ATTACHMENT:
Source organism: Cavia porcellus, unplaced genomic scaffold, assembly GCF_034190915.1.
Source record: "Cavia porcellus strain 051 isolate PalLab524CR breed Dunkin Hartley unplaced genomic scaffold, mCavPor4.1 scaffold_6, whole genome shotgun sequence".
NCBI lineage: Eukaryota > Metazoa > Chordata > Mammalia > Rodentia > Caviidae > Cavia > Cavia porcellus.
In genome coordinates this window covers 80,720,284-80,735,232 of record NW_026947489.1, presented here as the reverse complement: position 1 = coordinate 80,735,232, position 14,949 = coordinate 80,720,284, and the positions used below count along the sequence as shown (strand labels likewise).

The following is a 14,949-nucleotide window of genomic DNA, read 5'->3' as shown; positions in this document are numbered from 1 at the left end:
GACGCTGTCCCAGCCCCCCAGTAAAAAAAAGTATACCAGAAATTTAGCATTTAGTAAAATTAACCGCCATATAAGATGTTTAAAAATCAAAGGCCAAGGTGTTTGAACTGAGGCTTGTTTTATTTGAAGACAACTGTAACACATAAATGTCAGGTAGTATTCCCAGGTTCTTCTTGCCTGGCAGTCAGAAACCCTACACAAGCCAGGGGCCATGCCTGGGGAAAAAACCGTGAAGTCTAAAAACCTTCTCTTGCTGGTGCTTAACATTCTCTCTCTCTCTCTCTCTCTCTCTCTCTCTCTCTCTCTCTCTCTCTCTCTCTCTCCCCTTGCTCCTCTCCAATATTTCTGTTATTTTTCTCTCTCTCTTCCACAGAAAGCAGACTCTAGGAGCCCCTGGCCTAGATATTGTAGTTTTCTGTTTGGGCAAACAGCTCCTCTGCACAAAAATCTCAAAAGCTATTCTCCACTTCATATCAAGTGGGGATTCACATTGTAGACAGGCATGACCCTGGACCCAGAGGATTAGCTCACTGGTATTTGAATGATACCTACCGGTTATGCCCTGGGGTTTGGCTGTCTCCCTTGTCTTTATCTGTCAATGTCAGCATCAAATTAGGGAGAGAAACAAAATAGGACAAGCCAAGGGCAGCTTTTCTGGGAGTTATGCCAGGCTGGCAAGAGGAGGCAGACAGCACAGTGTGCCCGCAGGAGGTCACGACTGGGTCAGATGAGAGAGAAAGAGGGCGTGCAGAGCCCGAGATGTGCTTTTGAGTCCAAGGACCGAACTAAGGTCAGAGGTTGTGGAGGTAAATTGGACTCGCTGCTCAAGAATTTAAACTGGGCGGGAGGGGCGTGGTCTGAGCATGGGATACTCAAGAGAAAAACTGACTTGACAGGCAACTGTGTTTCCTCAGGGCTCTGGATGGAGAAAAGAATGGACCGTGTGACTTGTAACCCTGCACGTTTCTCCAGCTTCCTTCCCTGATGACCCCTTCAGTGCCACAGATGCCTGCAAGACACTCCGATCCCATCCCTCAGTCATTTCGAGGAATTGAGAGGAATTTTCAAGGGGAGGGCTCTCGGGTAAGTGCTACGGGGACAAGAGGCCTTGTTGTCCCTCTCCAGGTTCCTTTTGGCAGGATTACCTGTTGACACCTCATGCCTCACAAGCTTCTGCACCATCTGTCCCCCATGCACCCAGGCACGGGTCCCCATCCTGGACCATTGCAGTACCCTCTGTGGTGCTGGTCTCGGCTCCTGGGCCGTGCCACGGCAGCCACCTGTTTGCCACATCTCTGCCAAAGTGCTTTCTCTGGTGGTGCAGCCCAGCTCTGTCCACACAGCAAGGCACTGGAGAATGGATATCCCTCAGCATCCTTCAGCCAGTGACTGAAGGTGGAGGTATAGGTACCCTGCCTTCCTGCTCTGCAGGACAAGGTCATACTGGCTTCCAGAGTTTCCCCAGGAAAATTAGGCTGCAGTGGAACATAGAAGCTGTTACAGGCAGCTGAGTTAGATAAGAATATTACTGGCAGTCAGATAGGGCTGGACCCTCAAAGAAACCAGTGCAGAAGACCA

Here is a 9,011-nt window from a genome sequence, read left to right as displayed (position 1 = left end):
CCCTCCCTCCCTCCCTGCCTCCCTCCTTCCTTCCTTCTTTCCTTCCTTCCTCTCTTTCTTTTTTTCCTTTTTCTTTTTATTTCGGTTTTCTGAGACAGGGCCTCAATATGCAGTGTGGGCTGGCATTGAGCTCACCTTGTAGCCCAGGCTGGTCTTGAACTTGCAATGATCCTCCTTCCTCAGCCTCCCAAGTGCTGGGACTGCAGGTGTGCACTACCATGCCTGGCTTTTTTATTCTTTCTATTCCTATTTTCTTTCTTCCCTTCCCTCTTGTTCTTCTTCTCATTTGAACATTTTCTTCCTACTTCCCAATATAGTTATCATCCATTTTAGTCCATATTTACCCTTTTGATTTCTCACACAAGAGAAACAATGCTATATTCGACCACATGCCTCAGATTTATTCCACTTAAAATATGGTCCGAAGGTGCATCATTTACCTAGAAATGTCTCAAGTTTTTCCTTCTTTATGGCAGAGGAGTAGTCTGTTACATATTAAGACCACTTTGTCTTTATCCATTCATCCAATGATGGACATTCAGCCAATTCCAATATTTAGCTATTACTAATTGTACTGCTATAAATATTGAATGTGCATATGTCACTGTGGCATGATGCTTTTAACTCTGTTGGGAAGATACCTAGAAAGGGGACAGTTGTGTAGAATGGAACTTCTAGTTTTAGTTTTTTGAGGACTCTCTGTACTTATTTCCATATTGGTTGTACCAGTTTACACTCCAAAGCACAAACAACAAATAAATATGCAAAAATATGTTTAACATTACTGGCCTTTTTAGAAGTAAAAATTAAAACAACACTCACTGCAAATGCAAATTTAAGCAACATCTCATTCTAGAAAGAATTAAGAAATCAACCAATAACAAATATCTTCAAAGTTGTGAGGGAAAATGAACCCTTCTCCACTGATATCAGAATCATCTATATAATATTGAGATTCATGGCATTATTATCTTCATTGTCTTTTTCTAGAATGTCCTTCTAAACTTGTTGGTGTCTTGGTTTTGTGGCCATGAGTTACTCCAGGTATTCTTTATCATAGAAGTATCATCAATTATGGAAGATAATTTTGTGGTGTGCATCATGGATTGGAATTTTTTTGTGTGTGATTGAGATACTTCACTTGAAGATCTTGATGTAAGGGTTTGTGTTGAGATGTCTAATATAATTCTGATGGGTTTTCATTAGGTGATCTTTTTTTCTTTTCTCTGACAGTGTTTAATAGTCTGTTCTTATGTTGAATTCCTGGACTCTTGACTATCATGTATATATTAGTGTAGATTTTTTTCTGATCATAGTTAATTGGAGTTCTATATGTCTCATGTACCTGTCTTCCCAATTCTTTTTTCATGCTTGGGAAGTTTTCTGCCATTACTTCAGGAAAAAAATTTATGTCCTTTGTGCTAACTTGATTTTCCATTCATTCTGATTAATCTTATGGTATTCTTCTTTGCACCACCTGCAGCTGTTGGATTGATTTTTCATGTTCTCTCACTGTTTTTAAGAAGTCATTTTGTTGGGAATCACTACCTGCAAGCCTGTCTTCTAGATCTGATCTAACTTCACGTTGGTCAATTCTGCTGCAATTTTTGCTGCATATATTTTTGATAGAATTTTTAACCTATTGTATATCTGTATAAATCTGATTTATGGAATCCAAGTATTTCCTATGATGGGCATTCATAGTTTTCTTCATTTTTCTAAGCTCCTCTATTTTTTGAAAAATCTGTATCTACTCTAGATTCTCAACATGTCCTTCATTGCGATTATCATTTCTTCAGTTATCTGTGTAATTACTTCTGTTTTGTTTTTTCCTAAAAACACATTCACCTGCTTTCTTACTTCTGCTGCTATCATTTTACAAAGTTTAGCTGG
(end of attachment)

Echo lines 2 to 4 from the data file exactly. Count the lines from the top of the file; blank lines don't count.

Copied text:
Source record: "Cavia porcellus strain 051 isolate PalLab524CR breed Dunkin Hartley unplaced genomic scaffold, mCavPor4.1 scaffold_6, whole genome shotgun sequence".
NCBI lineage: Eukaryota > Metazoa > Chordata > Mammalia > Rodentia > Caviidae > Cavia > Cavia porcellus.
In genome coordinates this window covers 80,720,284-80,735,232 of record NW_026947489.1, presented here as the reverse complement: position 1 = coordinate 80,735,232, position 14,949 = coordinate 80,720,284, and the positions used below count along the sequence as shown (strand labels likewise).